New York Times: How a $238 Million Penthouse Turned a Long-Shot Tax on the Rich Into Reality - John H. Banks, president of the Real Estate Board of New York, the powerful trade group, said that “nobody has done any analytics as to the impact on the broader economy” as well as the local real-estate market. “We are very concerned it’s going to have a huge chilling effect on high-end co-ops and condos,” Mr. Banks said in an interview on Tuesday, adding that he’d been taking calls from concerned members all week. – By Jesse McKinley and Jeffrey C. Mays

Bloomberg: New York Considers Taxing Non-Resident Owners of Luxury Apartments - The proposal has been opposed by the Real Estate Board of New York, the trade group for an industry that accounts for more than 30 percent of the city’s tax revenue. The board has said it would harm the city’s economy by suppressing investment, cutting jobs and lowering demand for high-priced apartment towers. – By Henry Goldman

Politico: Pied-a-terre tax would force overhaul of how city values certain homes - New York City would need to overhaul the way it values homes if a pied-a-terre tax is passed in its current form, forcing the city to rethink the peculiar and often inequitable way it currently assesses certain types of properties. A bill sponsored by state Sen. Brad Hoylman would establish a new tax starting at 0.5 percent of the price of condos and co-ops valued at more than $5 million. And while the proposal has amassed political momentum in Albany as a way to fund repairs to the transit system, there is one glaring issue: City Hall lacks a mechanism to carry it out. – By Joe Anuta

GlobeSt: Why REBNY Opposes Pied-à-Terre Tax - The Real Estate Board of New York president John H. Banks said his trade association will continue to reach out to the senate and assembly leadership, individual members and the governor to try to stop the tax. Speaking to journalists at REBNY’s spring luncheon, Banks said, “First and foremost we dispute the amount of revenue that is going to be generated from it.” REBNY’s analysis suggests the pied-à-terre tax would raise about $350 million, less than half the amount of revenue calculated by the comptroller and the Fiscal Policy Institute. – By Betsy Kim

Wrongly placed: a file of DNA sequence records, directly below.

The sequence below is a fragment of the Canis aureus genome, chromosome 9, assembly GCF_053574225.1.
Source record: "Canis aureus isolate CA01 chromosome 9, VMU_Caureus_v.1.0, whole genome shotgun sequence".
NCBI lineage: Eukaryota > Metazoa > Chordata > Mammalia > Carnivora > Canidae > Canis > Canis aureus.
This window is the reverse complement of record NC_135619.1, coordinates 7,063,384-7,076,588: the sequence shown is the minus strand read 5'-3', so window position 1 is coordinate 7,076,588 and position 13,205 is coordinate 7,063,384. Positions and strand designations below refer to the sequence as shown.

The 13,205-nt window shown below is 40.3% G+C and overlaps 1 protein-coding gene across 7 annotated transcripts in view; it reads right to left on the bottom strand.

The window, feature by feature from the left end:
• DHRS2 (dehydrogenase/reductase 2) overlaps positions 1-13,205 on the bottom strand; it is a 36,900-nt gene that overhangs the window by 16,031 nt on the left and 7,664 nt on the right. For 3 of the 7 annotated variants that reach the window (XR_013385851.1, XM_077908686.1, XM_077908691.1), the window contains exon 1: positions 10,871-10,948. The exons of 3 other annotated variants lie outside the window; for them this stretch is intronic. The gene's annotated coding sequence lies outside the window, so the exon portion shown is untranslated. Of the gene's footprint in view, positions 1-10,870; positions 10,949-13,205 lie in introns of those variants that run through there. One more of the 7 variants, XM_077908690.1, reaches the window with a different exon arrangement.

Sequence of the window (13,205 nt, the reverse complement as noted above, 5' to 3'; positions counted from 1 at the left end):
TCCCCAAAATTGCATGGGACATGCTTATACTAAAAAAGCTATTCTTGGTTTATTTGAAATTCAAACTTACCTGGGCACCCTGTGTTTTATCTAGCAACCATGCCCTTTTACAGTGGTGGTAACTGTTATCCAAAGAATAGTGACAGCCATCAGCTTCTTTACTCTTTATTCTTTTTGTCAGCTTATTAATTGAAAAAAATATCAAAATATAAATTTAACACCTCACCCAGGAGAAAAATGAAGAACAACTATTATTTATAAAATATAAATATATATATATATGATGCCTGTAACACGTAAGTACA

Connect: REBNY Blasts Proposed Pied-a-Terre Tax - The Real Estate Board of New York is opposing a proposed new state-level tax on wealthy owners of part-time homes in the city, warning that tax collections would slip if the bill were enacted. REBNY president John Banks told the Wall Street Journal the so-called pied-a-terre tax was a “bad tax that has no analysis behind it.” He said that if wealthy foreigners stay away from the city, it could cut into revenues of local businesses ranging from restaurants to taxis, and hurt apartment values. Condo and co-op sales fell 12% last year. – By Paul Bubny

The Real Deal: Pied-à-terre tax would go “a long way toward killing the market,” resi brokerage execs warn - With momentum building for a pied-à-terre tax in the upcoming state budget, the city’s residential brokerage chiefs are warning that the fee on second homes would harm an already-shaky luxury market. In particular, they predicted that the tax would have a chilling effect on the new development market, which has attracted a disproportionate number of investors and second-home buyers, including foreign buyers… “I can’t think of a better way to throw a huge wet blanket over an industry than to do all these things at once,” said John Banks, president of the Real Estate Board of New York. “It’s easy right now to vilify out of state owners of high-end real estate.” – By E.B. Solomont

Curbed: As pied-à-terre tax gains steam, NYC real estate industry pushes back - As the deadline for a new state budget looms in Albany, one formerly stalled piece of legislation—the pied-à-terre tax, to be levied on second homes in NYC valued at $5 million or higher—is gaining steam, with support from both state and city legislators. But New York’s powerful real estate industry is now flexing its muscle over the tariff, according to the Wall Street Journal, which could change the proposal’s fate. And the Citizens Budget Commission, an independent fiscal watchdog group, recently called the proposal “appealing but problematic” in a blog post, noting that it’s “not a substitute for real property tax reform that increases equity.” – By Amy Plitt